So as YVC celebrates a National Direct AmeriCorps grant for the first time in three years, we’re also celebrating the hundreds of AmeriCorps members who have served with YVC in the past and the thousands of Youth Volunteers who were able to volunteer because of the support of these AmeriCorps members. Even more so, we’re celebrating the many more youth who will be exposed life-changing service through YVC with the support of AmeriCorps members.

Lacey Helmig is the Communications and Media Coordinator for YVC. She began with YVC as an AmeriCorps member in 2009, where she learned from Youth Volunteers the most efficient way to mulch a nature center trail, how to play Ninja, and the undeniable fact that youth can change the world.

Meet Zeeyaan Somani

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Congratulations to Zeeyaan Somani, the first-ever recipient of the Don and Jean Sloan Scholarship! Zeeyaan has volunteered nearly 500 hours with YVC of Calgary on top of being involved in a ton of school and extracurricular activities. She’ll be pursuing a degree in nursing beginning this fall, and she hopes to use her nursing skills to serve both locally and abroad.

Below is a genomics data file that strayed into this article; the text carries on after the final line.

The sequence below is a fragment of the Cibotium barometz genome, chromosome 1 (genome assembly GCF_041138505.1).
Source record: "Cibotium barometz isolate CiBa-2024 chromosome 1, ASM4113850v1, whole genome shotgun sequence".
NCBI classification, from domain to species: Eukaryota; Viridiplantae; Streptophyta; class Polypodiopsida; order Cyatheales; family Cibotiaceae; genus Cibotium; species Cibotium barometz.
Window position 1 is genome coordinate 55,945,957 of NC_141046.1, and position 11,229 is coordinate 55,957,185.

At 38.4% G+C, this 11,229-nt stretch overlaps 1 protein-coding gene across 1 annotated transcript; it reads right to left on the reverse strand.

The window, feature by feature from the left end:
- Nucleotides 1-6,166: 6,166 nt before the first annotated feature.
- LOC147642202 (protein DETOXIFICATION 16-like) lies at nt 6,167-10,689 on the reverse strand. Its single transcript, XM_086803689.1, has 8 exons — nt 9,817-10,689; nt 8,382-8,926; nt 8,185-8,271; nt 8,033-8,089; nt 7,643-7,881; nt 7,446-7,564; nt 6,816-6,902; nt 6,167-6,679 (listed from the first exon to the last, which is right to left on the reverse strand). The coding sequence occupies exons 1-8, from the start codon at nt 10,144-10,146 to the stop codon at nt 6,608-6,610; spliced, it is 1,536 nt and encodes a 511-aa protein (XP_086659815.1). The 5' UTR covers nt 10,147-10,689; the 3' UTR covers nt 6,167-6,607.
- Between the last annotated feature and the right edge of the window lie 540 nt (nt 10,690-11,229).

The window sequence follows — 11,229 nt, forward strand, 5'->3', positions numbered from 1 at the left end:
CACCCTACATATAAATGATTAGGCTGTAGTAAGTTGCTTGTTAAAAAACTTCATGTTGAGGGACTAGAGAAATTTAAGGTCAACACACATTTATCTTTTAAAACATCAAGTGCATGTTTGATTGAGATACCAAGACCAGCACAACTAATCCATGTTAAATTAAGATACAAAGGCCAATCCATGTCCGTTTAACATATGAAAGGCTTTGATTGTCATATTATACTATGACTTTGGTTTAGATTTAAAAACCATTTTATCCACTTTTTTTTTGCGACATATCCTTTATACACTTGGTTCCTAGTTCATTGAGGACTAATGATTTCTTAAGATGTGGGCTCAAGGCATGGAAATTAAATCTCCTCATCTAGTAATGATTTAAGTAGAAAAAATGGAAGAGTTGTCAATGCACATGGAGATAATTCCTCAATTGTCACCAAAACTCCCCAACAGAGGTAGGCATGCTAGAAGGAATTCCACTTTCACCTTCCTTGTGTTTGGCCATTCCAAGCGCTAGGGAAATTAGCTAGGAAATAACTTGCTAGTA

But don’t take it from us—meet Zeeyaan, and see how awesome she is for yourself!

How did you get started volunteering with YVC?

My sister, who’s four years older than me, had been serving with YVC quite a while. One day she asked if she could bring her little sister, and that was the first time I volunteered with YVC. I started doing summer projects before I was technically allowed—when I was 10 or 11 years old. Volunteering helped me expand my horizons, and I learned quite a bit by having the opportunity to help in different areas and getting to know my city better.

What influence would you say YVC has had on your life?

I’ve grown so much since I started volunteering. The first time I entered the Youth Central office, I was a quiet, timid adolescent. I was so unsure of what I wanted to do in the future and who I was as an individual. As I continued to volunteer, I became more comfortable with myself and developed a new sense of confidence in myself.

I joined the Youth Volunteer Corps Steering Committee the summer before grade eight, stayed on the committee for the school year, and volunteered the next summer as well. While being on the committee, I was surrounded by all of these other leaders who inspired me to contribute more to my community. From a young age, I began understanding how to work with a team and become a leader. Over the years I’ve developed those traits through volunteering with YVC.

Why do you think it’s important to volunteer?

I think it’s important to give back mainly because it not only helps other individuals in the community, but provides a sense of personal satisfaction that can’t be attained in any other way. At the end of the day when I come home from a volunteer project and reflect on the difference I’ve made, I feel this strong sense of happiness inside.

How will you continue serving in the future?